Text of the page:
P-Delta Analysis

P-delta is a geometric non-linear effect that occurs in structures that are subjected to compressive loads and lateral displacement. Under the action of compressive loads and lateral displacement, tall slender structures will experience additional stresses and deformations due to the change of position of the structure. First-order structural analysis will normally consider small displacements and will compute the equilibrium of the structure and internal stresses based on the undeformed geometry. However, second-order analysis considers the deformed geometry of the structure and may require an iterative approach for the computation of equilibrium.


During the simultaneous action of vertical and horizontal loads, the structure deflects due to the action of the horizontal load. As the structure deflects, the position of the vertical load P shifts by a distance ∆ such that the vertical load instead of acting axially along the column now induces a moment reaction at the base P∙∆. The interaction of the compressive force (P) and lateral displacement () to produce additional secondary effects in a structure is handled under P-delta analysis.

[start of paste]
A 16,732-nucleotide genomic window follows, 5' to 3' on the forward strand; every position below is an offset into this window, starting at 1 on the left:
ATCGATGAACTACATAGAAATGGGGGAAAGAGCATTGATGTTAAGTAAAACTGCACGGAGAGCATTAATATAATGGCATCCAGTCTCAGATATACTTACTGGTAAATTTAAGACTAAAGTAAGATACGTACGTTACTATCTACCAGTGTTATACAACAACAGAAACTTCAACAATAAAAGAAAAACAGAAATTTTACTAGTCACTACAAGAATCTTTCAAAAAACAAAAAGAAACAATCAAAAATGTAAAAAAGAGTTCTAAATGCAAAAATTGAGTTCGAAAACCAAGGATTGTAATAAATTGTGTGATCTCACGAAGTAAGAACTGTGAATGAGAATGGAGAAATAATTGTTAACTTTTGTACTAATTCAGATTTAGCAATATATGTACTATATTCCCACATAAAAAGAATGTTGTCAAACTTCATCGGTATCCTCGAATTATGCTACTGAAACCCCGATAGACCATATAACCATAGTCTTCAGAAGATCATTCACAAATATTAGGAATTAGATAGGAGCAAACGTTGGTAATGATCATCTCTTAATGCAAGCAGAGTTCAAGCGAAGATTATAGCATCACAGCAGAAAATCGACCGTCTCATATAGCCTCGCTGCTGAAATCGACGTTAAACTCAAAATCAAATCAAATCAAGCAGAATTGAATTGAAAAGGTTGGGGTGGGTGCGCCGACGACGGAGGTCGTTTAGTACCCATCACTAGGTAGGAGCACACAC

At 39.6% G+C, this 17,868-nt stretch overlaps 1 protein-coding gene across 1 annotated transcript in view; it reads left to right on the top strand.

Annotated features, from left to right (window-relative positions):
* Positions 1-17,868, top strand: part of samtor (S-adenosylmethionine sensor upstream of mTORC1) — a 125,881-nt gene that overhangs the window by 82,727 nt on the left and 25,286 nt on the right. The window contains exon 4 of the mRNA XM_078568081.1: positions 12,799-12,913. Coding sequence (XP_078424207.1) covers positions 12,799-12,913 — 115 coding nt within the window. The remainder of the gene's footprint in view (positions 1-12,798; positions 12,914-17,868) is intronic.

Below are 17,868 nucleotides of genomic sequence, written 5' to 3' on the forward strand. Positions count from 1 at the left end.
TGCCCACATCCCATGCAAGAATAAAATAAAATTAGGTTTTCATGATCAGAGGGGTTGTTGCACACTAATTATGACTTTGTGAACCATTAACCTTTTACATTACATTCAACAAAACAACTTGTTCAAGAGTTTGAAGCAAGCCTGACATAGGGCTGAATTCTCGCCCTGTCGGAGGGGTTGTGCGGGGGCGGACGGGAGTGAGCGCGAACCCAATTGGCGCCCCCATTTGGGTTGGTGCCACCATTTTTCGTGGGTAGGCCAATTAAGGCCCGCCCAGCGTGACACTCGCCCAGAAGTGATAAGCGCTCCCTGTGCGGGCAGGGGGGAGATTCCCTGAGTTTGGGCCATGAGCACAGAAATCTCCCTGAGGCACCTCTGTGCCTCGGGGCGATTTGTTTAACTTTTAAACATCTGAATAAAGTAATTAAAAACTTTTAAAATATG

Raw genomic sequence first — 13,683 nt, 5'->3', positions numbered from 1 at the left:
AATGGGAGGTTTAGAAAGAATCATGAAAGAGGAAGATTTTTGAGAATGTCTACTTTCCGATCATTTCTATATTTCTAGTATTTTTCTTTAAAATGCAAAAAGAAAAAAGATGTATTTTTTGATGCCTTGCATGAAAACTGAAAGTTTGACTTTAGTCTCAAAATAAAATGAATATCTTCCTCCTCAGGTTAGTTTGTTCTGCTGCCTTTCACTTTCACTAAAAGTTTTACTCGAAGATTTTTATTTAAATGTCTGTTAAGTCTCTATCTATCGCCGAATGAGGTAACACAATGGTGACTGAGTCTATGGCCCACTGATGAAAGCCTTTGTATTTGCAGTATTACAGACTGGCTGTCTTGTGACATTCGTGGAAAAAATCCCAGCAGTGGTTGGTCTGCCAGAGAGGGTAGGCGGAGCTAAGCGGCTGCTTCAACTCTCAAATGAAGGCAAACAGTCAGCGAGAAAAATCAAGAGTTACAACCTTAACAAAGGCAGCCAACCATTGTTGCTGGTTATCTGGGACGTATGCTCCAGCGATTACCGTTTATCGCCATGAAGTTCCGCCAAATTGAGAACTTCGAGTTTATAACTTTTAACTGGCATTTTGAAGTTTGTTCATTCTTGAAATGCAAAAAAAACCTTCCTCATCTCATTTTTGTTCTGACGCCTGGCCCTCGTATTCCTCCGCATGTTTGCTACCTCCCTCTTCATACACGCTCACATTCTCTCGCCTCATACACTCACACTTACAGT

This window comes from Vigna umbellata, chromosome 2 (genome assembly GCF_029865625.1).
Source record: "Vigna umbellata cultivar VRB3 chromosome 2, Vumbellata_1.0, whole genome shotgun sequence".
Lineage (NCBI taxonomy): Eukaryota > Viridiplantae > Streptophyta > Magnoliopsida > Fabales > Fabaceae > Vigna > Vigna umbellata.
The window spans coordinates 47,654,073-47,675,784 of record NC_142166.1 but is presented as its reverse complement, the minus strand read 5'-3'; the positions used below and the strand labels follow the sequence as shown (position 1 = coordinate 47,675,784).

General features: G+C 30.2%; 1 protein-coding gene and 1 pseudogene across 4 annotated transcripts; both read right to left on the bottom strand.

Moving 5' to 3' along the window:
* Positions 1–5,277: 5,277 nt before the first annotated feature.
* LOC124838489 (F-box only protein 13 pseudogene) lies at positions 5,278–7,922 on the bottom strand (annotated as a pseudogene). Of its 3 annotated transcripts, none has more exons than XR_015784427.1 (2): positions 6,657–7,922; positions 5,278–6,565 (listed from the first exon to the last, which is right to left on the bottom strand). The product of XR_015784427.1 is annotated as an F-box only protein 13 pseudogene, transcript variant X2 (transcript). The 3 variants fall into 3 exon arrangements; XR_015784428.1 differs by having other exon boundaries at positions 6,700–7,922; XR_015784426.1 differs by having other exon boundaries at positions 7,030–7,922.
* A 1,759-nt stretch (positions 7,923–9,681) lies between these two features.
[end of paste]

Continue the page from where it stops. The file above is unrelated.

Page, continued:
Solved Example

Let us quickly investigate the effect of P-delta on the cantilever column loaded as shown below.

Let;
P = 150 kN
H = 20 kN

1st iteration
First-order moment at the base of the cantilever M = H x L = 50 kN x 7.5m = 150 kNm
So, the lateral displacement (Δ1) at the column tip = ML2/3EI = (150 x 7.52)/(3 x 210 x 106 x 4.09 x 10-4) = 0.0327 m

Also, the vertical load P acting on displaced Δ1 column tip generates additional moment M1 at the base.  
M1 = P x Δ= 150 x 0.0327 = 4.905 KNm

The total moment at the base MT1 = M + M1 = 150 + 4.905 = 154.905 kNm

The modified horizontal displacement “Δ2” undergone for the first modified moment MT1
Δ= (MT1L2)/ (3EI) =(154.905 x 7.52)/(3 x 210 x 106 x 4.09 x 10-4) = 0.0338 m


2nd iteration
The vertical load P acting on the newly displaced column tip (Δ– Δ1) results in additional moment M2 at the base;

M2 = P x (Δ– Δ1) = 150 x (0.0338 – 0.0327) = 0.165 KNm
Now, the total moment at the base, MT2 = (M + M1 + M2) = (MT1 + M2) = 154.905 + 0.165 = 155.07 KNm

The second modified horizontal displacement Δagainst the second modified Moment Mt2
Δ= (MT2L2)/3EI = (155.07 x 7.52)/(3 x 210 x 106 x 4.09 x 10-4) = 0.0338 m

For all practical purposes, the analysis above will be taken to have converged.

There are two types of P-Delta effects which are;

  • P-“large” delta (P-∆) – a structure effect
  • P-“small” delta (P-δ) – a member effect